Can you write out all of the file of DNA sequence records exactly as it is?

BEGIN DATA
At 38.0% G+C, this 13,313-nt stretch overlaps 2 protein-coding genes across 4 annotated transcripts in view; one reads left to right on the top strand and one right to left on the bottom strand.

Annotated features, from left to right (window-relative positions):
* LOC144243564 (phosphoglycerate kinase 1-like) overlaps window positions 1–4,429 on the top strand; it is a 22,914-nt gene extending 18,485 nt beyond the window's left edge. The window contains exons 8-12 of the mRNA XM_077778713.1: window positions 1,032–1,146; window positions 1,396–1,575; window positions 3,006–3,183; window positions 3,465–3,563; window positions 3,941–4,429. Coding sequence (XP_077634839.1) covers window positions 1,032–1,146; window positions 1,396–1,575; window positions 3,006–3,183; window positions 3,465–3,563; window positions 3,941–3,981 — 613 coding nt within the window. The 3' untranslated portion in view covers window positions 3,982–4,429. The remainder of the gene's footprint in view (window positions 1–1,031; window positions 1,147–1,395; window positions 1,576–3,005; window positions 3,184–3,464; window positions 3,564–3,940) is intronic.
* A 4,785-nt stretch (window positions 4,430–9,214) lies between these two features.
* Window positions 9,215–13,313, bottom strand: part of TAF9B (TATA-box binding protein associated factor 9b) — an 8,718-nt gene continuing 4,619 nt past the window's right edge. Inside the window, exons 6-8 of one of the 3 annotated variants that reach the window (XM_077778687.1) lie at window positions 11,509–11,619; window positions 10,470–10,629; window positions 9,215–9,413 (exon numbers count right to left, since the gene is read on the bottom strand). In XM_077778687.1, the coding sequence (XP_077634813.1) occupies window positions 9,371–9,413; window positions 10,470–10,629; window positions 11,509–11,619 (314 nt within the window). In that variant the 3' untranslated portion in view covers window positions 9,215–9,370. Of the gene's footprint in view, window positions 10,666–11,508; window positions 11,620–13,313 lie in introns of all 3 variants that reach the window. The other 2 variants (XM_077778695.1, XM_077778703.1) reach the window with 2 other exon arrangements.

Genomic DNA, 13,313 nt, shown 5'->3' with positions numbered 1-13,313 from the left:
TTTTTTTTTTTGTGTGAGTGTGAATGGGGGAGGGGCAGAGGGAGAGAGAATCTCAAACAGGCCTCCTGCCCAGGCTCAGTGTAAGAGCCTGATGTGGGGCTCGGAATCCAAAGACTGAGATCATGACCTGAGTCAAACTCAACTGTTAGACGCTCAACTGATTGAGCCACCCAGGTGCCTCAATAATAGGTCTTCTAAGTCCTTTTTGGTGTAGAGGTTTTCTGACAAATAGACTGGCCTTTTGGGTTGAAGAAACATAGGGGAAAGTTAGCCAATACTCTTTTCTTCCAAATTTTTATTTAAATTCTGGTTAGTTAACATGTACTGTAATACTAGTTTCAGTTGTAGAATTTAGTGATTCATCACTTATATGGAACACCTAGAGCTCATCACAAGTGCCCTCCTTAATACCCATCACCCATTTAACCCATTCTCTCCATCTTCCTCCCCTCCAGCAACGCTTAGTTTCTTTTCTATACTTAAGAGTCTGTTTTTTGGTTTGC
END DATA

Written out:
At 38.0% G+C, this 13,313-nt stretch overlaps 2 protein-coding genes across 4 annotated transcripts in view; one reads left to right on the top strand and one right to left on the bottom strand.

Annotated features, from left to right (window-relative positions):
* LOC144243564 (phosphoglycerate kinase 1-like) overlaps window positions 1–4,429 on the top strand; it is a 22,914-nt gene extending 18,485 nt beyond the window's left edge. The window contains exons 8-12 of the mRNA XM_077778713.1: window positions 1,032–1,146; window positions 1,396–1,575; window positions 3,006–3,183; window positions 3,465–3,563; window positions 3,941–4,429. Coding sequence (XP_077634839.1) covers window positions 1,032–1,146; window positions 1,396–1,575; window positions 3,006–3,183; window positions 3,465–3,563; window positions 3,941–3,981 — 613 coding nt within the window. The 3' untranslated portion in view covers window positions 3,982–4,429. The remainder of the gene's footprint in view (window positions 1–1,031; window positions 1,147–1,395; window positions 1,576–3,005; window positions 3,184–3,464; window positions 3,564–3,940) is intronic.
* A 4,785-nt stretch (window positions 4,430–9,214) lies between these two features.
* Window positions 9,215–13,313, bottom strand: part of TAF9B (TATA-box binding protein associated factor 9b) — an 8,718-nt gene continuing 4,619 nt past the window's right edge. Inside the window, exons 6-8 of one of the 3 annotated variants that reach the window (XM_077778687.1) lie at window positions 11,509–11,619; window positions 10,470–10,629; window positions 9,215–9,413 (exon numbers count right to left, since the gene is read on the bottom strand). In XM_077778687.1, the coding sequence (XP_077634813.1) occupies window positions 9,371–9,413; window positions 10,470–10,629; window positions 11,509–11,619 (314 nt within the window). In that variant the 3' untranslated portion in view covers window positions 9,215–9,370. Of the gene's footprint in view, window positions 10,666–11,508; window positions 11,620–13,313 lie in introns of all 3 variants that reach the window. The other 2 variants (XM_077778695.1, XM_077778703.1) reach the window with 2 other exon arrangements.

Genomic DNA, 13,313 nt, shown 5'->3' with positions numbered 1-13,313 from the left:
TTTTTTTTTTTGTGTGAGTGTGAATGGGGGAGGGGCAGAGGGAGAGAGAATCTCAAACAGGCCTCCTGCCCAGGCTCAGTGTAAGAGCCTGATGTGGGGCTCGGAATCCAAAGACTGAGATCATGACCTGAGTCAAACTCAACTGTTAGACGCTCAACTGATTGAGCCACCCAGGTGCCTCAATAATAGGTCTTCTAAGTCCTTTTTGGTGTAGAGGTTTTCTGACAAATAGACTGGCCTTTTGGGTTGAAGAAACATAGGGGAAAGTTAGCCAATACTCTTTTCTTCCAAATTTTTATTTAAATTCTGGTTAGTTAACATGTACTGTAATACTAGTTTCAGTTGTAGAATTTAGTGATTCATCACTTATATGGAACACCTAGAGCTCATCACAAGTGCCCTCCTTAATACCCATCACCCATTTAACCCATTCTCTCCATCTTCCTCCCCTCCAGCAACGCTTAGTTTCTTTTCTATACTTAAGAGTCTGTTTTTTGGTTTGC